A vintage motorcycle is best enjoyed with a pair of grease-stained hands on the bars. Actually putting in the work to get an old bike up and running is far more rewarding than dropping an exorbitant amount of cash on one spiffed up for you. It’s about the pride that comes with enjoying the fruits of your labor. Such is the thinking that inspired our latest venture, The Cool Material Bike Build.

With the help of Motorcycle Mechanics Institute, we set out on a quest to find an old, beat-up motorcycle that we could turn into a sexy AF office bike. Yes, an office bike. Armed with only $2,500, a little bit of know-how, and a garage full of tools, we set out on a quest to make this all happen in just a few short weeks.

This is The Cool Material Bike Build. Grab a wrench because you’re coming along for the ride.

This post is sponsored by Motorcycle Mechanics Institute. For more information about graduation rates, the median debt of students who completed the program and other important information, visit www.uti.edu/disclosure

First Things First

To work on a bike, you need to first acquire a bike. And when you’re acquiring your first bike, or any project bike that won’t be a pain to deal with, it’s best to choose a model that will have plenty of parts available. Older Japanese models were made in droves and are a great choice, particularly ones from the ‘70s-’80s. Not only that, Yamahas, Hondas, and Kawasakis have sites dedicated to maintenance, performance, and custom mods, often broken down by specific model and year. Such things can be super helpful when you’re tinkering away. That’s why we narrowed our search to rides from those manufacturers and just a handful of others.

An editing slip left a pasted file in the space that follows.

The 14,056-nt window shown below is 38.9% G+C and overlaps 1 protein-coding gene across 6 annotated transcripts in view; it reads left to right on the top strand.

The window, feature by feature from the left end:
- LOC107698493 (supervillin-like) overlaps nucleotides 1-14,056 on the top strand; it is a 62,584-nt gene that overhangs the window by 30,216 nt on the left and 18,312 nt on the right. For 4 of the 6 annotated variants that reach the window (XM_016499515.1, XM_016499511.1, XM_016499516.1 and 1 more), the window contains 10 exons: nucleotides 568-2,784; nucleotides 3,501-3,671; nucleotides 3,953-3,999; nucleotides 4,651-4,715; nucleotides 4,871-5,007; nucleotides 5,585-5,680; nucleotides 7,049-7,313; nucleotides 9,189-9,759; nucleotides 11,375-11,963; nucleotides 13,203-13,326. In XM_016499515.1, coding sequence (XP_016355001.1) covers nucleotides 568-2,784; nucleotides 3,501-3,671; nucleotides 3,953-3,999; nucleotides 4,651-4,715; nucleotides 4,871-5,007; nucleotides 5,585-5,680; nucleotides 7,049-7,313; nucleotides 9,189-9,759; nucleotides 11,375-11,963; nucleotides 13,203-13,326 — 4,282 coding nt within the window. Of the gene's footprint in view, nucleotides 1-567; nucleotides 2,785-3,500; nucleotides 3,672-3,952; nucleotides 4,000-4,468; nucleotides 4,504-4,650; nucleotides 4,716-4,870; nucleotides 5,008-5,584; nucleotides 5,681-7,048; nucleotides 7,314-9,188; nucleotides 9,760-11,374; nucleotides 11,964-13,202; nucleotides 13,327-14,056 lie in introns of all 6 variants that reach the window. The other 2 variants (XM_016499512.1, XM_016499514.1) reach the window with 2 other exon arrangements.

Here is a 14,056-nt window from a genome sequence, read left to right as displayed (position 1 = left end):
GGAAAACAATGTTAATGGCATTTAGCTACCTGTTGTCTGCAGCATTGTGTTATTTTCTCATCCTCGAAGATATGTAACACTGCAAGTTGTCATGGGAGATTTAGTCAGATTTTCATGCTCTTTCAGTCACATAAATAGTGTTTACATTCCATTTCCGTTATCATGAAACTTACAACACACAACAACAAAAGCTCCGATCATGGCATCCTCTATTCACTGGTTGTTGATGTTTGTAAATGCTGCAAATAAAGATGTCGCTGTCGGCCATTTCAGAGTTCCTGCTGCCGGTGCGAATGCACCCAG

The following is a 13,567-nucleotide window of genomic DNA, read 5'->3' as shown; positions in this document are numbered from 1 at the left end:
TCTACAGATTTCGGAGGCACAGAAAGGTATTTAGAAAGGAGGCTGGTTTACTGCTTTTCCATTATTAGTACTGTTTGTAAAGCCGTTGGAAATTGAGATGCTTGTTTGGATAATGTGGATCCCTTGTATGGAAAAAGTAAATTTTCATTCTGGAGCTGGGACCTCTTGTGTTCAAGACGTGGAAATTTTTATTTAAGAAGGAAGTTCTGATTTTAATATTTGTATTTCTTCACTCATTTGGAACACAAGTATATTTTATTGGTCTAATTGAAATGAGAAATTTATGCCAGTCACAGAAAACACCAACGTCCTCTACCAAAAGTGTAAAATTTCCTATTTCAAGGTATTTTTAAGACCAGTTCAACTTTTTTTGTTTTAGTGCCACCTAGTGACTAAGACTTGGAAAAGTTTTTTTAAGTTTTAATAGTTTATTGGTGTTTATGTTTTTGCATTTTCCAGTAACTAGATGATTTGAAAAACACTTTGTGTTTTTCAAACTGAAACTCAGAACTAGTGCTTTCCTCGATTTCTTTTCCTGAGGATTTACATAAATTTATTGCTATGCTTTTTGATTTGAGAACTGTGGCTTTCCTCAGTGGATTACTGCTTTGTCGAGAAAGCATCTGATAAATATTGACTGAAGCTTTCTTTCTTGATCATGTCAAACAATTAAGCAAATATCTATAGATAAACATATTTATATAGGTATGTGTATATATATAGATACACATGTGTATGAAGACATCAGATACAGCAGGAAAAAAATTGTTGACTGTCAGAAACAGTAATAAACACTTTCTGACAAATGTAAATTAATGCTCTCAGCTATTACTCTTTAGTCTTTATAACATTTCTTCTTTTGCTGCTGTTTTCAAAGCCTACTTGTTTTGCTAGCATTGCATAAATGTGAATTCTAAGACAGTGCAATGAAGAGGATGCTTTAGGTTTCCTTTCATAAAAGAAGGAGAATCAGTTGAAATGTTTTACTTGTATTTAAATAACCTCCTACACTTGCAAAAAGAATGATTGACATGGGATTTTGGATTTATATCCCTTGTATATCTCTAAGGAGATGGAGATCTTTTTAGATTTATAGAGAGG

One thing we needed to keep in mind was the type of riding we’d be doing. The Cool Material office is located outside of Philadelphia, so our rides would often be split between short city jaunts and suburban back road escapades. That meant we’d be looking for a mid-size bike or smaller. Something lean with a small engine is more appropriate for the urban dweller. Basically, we didn’t want a touring bike. We didn’t want something that would make our garage walls bend. If you take on a similar project, it’s something to keep in mind.

The Hunt

Since far more people drive cars than ride bikes, looking for a vintage motorcycle is obviously a bit trickier than hunting for a used car. That said, if you know where to look, that’s half the battle. We focused on three areas for our bike hunt:

  1. Bike Shops – Bike shops might have used bikes. If they do, the good news is the rides have probably seen a lot of maintenance and could, potentially, pass inspection. The bad news is you’ll be paying for the work they put in along with a little extra to cover their overhead. We hit up a few of these in our area, but never fully expected to find our future office bike in one.
  2. Classified Ads – When you live in a densely populated area like we do, these are money. You can still pick up a publication at big newsstands, but you’ll have better luck just hopping online. CycleTrader.com is a go-to spot, and there are a few others online. The problem is, considering our budget, most of what we found was out of our price range.
  3. Craigslist– Simply put, Craigslist is the best place to look—if you’re smart about it. This is where you’ll find bikes that aren’t worth the listing cost other sites and publications charge. Here you’ll find the rides that need a little TLC. This is where we concentrated most of our effort.


The Budget

Like we mentioned earlier, we set a budget of $2,500 for the project—the entire project. Could we have spent it all on a bike that ran okay and looked decent? Sure. But we wanted to get our hands dirty. With that in mind, we decided to spend no more than half our budget on the bike itself. With $1,250 as our goal, we pored over Craigslist listings and made multiple trips to nearby shops. As we stated earlier, it was clear from the get-go that Craigslist was our best friend in our Bike Build hunt. And, in fact, that’s where we found our new ride.

Stay tuned for “Part II: The Bike,” where we’ll introduce you to the two-wheeled wonder we procured and share our inspiration with you. It’s almost time to get our hands dirty.